Game DesignDeveloper Scott Foe Talks Contra, Mobile Games and Wanting Four-Player SkyrimGame Design - RSS 2.0
Scott Foe is the Chief Product Officer at Ignited Artists. He is a veteran game designer who specializes in multiplayer and mobile development, having worked at both Sega Networks and Nokia. He is best known for Reset Generation, which received a perfect 10 rating from Pocket Gamer and was named the Most Innovative Mobile Game of 2008. In 2014, he was named to the Pocket Gamer's Mobile Gaming Hall of Fame.
The Escapist: It's always interesting to see the difference that a designer's first game system had on one's designs. I've noticed that a lot of your games have very colorful and quirky themes. Do you think that growing up playing on the NES may have played a role in that?
Scott Foe: My first game system was actually the Atari, but I was thinking about just this same question a few days ago. I have a sort of dry way about me. Sometimes I read forums posting on articles or interviews that I've been mentioned in and I see what people are saying about me, so I was thinking to myself how your designs show what is in your heart. On the inside I'm like Tigger from Winnie the Pooh and I think that comes through in my designs. They are always bright, colorful, whimsical, and fun. I don't think you would ever guess that if you sat down at a table and shared a coffee with me. I don't think you would see that in a first impression. [This is all said in a completely unemotional, dead-pan voice. - Marcel]
The Escapist: You've mentioned that Contra multiplayer was a significant gaming milestone for you. What was it about that multiplayer gameplay that had such an effect on you?
Scott Foe: Up until Contra, it was my friends and I taking turns on the personal computer or taking turns with Mario and The Legend of Zelda. Contra is one of the first times I can remember sitting side-by-side with somebody and playing together. I'm a furious extrovert, I always loved having company, and the ability to actually sit there and partake in the experience with another human being for the first time was definitely something I'll never forget.
The Escapist: The Contra experience was a cooperative one, not a competitive one. Did that have any long-term ramifications on your design approach?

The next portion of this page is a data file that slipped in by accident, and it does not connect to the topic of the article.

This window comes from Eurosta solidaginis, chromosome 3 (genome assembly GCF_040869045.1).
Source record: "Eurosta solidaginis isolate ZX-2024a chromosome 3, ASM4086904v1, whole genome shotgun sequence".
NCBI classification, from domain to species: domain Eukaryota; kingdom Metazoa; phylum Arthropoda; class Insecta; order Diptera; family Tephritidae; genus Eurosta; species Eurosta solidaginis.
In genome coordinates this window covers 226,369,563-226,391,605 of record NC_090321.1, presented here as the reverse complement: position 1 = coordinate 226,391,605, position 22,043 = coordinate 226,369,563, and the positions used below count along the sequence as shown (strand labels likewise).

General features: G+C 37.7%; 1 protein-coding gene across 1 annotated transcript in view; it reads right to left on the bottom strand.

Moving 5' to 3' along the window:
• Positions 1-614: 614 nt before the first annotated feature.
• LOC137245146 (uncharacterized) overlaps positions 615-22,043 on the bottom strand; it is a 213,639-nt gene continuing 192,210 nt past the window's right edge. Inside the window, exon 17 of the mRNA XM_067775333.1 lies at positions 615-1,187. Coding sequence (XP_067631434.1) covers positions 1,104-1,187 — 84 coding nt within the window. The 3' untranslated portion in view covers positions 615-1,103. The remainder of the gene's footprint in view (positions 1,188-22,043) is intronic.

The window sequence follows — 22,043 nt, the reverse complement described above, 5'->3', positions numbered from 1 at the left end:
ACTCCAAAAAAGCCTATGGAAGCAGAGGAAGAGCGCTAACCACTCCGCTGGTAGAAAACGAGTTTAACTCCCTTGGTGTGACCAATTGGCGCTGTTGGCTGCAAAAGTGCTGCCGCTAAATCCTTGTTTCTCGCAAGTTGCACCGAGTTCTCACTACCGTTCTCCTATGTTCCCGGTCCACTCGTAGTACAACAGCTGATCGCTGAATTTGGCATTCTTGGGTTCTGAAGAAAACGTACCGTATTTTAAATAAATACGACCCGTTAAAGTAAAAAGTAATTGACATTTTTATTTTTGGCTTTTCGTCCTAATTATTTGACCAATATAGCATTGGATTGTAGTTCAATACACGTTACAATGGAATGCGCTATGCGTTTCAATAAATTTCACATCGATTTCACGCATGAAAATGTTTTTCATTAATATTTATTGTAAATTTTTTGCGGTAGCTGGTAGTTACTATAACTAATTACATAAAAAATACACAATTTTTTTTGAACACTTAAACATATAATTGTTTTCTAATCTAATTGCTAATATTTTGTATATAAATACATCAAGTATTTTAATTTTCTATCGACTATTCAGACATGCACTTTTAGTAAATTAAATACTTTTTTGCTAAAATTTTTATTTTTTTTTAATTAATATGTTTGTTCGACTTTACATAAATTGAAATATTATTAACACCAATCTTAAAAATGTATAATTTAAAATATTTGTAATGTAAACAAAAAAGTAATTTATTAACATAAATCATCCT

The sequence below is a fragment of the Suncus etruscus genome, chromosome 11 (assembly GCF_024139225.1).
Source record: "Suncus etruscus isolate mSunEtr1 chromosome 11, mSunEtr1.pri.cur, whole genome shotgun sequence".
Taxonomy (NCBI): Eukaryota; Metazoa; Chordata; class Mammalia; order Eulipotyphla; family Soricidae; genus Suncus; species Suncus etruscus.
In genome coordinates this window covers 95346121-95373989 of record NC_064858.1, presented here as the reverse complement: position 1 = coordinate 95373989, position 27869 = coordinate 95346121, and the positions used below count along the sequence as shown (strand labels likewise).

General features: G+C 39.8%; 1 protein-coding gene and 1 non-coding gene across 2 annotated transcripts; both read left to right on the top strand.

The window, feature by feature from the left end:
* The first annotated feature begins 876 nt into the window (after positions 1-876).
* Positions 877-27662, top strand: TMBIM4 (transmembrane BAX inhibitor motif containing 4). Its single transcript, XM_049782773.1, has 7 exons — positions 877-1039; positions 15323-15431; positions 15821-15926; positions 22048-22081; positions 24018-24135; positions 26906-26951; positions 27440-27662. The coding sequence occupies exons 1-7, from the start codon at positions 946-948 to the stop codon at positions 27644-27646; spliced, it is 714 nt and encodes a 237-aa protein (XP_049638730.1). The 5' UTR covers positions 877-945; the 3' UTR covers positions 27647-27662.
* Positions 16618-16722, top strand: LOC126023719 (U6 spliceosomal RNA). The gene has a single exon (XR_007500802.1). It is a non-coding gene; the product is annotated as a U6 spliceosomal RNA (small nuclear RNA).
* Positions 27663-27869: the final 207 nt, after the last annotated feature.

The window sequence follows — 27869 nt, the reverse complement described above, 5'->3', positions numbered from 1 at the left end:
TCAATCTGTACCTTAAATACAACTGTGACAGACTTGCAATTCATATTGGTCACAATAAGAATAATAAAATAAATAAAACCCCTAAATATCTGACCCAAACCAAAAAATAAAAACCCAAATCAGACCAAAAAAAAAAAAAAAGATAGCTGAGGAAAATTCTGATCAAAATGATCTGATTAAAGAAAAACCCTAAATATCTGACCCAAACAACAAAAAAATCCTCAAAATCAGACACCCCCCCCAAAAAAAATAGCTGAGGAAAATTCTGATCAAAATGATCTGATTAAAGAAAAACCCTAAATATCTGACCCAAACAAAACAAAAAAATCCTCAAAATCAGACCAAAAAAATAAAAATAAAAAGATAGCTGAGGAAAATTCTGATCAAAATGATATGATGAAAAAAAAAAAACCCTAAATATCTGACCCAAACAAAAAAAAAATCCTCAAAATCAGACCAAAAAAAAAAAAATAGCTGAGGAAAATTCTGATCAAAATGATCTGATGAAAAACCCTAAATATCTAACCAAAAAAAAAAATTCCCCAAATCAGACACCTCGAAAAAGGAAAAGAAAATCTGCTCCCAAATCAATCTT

Scott Foe: I would have to say my very favorite play experiences tend to be modestly multiplayer games. If someone would go and make a four-player Skyrim, I think that would be right up my alley.
The Escapist: Speaking of multiplayer games, your Reset Generation received a perfect 10 from Pocket Gamer. However, in the past you've mentioned how it was very challenging to develop the game within Nokia despite the fact that you had support from the highest levels in the corporation. What were some of the problems you had to deal with developing Reset Generation within Nokia?
Scott Foe: I first want to point out that I do not resent Nokia in the least and I had every opportunity there. It's the sort of experience that most people will not have in their lifetimes. They say it is better to be lucky than good, and I got very lucky at Nokia. With that said, every day somebody was trying to kill my project. A lot of that stemmed from the way in which Nokia's organizational infrastructure was arranged. There were three game studios: North America, which was in Vancouver, Europe, which was in Helsinki, and then San Francisco, which everyone knows is not actually in North America. Those three game studios were all peers and they were always fighting for resources.
Because I had the Hero products and the mandate to push the platform in every way possible, I always got the biggest projects, and so, what can you say? Envy is ugly and people would gun for me on a daily basis.
The Escapist: So it was more of a bureaucratic challenge rather than the sort of issue you see with the publishers, where they're trying to get you to simplify the gameplay or push the game towards the currently hot market.
Scott Foe: Nobody every pressured me on design considerations or complexities, ever. The biggest development problem we had was that because Reset Generation was a homage to gaming history, there were many, many, many meetings with the legal team where we had to review what was parodied and what might be considered an intellectual property infringement. To be clear, Nokia's biggest problem in the gaming space was simply that their organizational culture was a sourcing and logistics culture, their entire organization was geared around buying things as cheap as possible and putting them in as many storefronts as possible. They were not a gaming culture. They were not a user experience culture. If you had to pick just one point of failure, it was that. It was just not a gaming culture, not a game development culture. It was night-and-day different than any other gaming organization I'd ever worked with.
The Escapist: Speaking of working in difficult corporate cultures, it seems your experience of the Sega Dreamcast launch was considerably different than the experience of those who were working at Sega of America at the time.
Scott Foe: Sega Networks reported to Sega of Japan and I think there were many differences between the network side and the Sega of America side. That was during the dotcom heyday, and looking back, culturally we were very much like the different startups you found in SoMar and around at the time.